Occasionally a show crops up—like this earnest, artistically soggy and far-too-vague piece of South Korean dance-theatre about supposedly poignant human insignificance in an environmentally-conscious context—where you can't help but feel sorry for the performers.
The trio in Modeun Company's production, two men and a woman, are certainly capable enough movers but they're trapped in a concept that does them no favours. Nor is the venue well-suited for choreography that sometimes requires cast members to roll about on the floor of the only slightly raised stage. It's alright if you happen to have grabbed a seat in the front row. I didn't, and thus missed almost all of a beleaguered female solo that occurs amid a slew of empty and identical plastic bottles.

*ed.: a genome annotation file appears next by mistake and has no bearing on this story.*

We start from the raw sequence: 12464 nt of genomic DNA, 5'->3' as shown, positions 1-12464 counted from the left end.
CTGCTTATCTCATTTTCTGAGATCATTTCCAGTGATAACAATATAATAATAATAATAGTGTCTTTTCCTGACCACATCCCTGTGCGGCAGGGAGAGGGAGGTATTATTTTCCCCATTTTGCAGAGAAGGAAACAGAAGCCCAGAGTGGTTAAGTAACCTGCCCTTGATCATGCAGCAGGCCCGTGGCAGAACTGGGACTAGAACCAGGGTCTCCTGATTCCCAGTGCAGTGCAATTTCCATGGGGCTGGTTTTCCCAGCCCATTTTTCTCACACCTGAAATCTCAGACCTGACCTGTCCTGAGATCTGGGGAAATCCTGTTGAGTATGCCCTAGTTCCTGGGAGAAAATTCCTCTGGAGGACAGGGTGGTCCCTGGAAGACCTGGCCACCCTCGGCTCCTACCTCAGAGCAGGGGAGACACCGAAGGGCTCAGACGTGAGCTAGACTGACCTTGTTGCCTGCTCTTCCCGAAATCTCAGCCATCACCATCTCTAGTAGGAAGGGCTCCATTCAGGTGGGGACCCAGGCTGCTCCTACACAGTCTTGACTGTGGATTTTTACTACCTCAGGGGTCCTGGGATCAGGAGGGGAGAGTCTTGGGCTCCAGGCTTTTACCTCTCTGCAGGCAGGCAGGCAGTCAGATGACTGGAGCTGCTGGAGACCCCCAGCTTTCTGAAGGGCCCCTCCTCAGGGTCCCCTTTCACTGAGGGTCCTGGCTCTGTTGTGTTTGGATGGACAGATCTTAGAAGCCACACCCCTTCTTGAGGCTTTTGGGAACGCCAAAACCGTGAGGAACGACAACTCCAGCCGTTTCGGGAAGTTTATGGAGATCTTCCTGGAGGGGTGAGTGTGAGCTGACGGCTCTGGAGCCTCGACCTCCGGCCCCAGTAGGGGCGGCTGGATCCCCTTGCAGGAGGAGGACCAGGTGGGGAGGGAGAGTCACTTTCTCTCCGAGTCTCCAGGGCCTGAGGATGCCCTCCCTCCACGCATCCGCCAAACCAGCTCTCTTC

Apparently inspired by a short novel, the performance is for most of its 50 minutes pretty unpliably heavy-handed. It doesn't start out that way, what with the competent dancers emerging separately and converging on stage. They shift about like smiling automatons to a recording of Nancy Sinatra's 'Sugartown' that eventually turns as warped as their theatrical world. Random bits of furniture dangle overhead as the players swiftly shuffle, or feign swimming through the space, sometimes in unison, or thrash while pretending to struggle for breath. Their mechanical twitchiness lacks the spark of originality, while the use of Bowie's 'Space Oddity' seems facile and purposeless. The rest of the soundtrack is reasonably evocative, but not this tediously floundering work as a whole. It is, alas, dead in the water.